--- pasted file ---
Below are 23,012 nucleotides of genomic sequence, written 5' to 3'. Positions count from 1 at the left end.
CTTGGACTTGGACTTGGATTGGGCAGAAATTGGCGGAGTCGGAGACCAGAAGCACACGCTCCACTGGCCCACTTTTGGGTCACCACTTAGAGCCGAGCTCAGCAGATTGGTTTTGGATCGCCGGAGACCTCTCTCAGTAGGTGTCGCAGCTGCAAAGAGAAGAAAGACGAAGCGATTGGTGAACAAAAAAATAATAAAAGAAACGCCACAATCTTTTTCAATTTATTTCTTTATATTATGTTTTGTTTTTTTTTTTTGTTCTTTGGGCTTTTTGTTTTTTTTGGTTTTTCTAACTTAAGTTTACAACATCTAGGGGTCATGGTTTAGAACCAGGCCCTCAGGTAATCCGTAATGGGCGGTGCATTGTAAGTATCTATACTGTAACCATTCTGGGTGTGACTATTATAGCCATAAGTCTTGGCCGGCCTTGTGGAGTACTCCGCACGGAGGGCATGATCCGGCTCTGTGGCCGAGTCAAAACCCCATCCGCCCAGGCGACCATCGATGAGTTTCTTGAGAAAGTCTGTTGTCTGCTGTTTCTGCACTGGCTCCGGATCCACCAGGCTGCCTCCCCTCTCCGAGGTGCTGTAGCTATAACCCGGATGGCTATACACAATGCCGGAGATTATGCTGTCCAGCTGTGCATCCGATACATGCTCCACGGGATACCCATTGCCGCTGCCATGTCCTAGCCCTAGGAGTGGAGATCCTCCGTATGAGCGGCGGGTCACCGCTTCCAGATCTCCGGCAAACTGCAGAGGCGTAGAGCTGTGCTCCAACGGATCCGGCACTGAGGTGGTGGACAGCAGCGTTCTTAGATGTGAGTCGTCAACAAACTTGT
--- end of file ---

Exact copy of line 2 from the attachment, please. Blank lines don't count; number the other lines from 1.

CTTGGACTTGGACTTGGATTGGGCAGAAATTGGCGGAGTCGGAGACCAGAAGCACACGCTCCACTGGCCCACTTTTGGGTCACCACTTAGAGCCGAGCTCAGCAGATTGGTTTTGGATCGCCGGAGACCTCTCTCAGTAGGTGTCGCAGCTGCAAAGAGAAGAAAGACGAAGCGATTGGTGAACAAAAAAATAATAAAAGAAACGCCACAATCTTTTTCAATTTATTTCTTTATATTATGTTTTGTTTTTTTTTTTTGTTCTTTGGGCTTTTTGTTTTTTTTGGTTTTTCTAACTTAAGTTTACAACATCTAGGGGTCATGGTTTAGAACCAGGCCCTCAGGTAATCCGTAATGGGCGGTGCATTGTAAGTATCTATACTGTAACCATTCTGGGTGTGACTATTATAGCCATAAGTCTTGGCCGGCCTTGTGGAGTACTCCGCACGGAGGGCATGATCCGGCTCTGTGGCCGAGTCAAAACCCCATCCGCCCAGGCGACCATCGATGAGTTTCTTGAGAAAGTCTGTTGTCTGCTGTTTCTGCACTGGCTCCGGATCCACCAGGCTGCCTCCCCTCTCCGAGGTGCTGTAGCTATAACCCGGATGGCTATACACAATGCCGGAGATTATGCTGTCCAGCTGTGCATCCGATACATGCTCCACGGGATACCCATTGCCGCTGCCATGTCCTAGCCCTAGGAGTGGAGATCCTCCGTATGAGCGGCGGGTCACCGCTTCCAGATCTCCGGCAAACTGCAGAGGCGTAGAGCTGTGCTCCAACGGATCCGGCACTGAGGTGGTGGACAGCAGCGTTCTTAGATGTGAGTCGTCAACAAACTTGT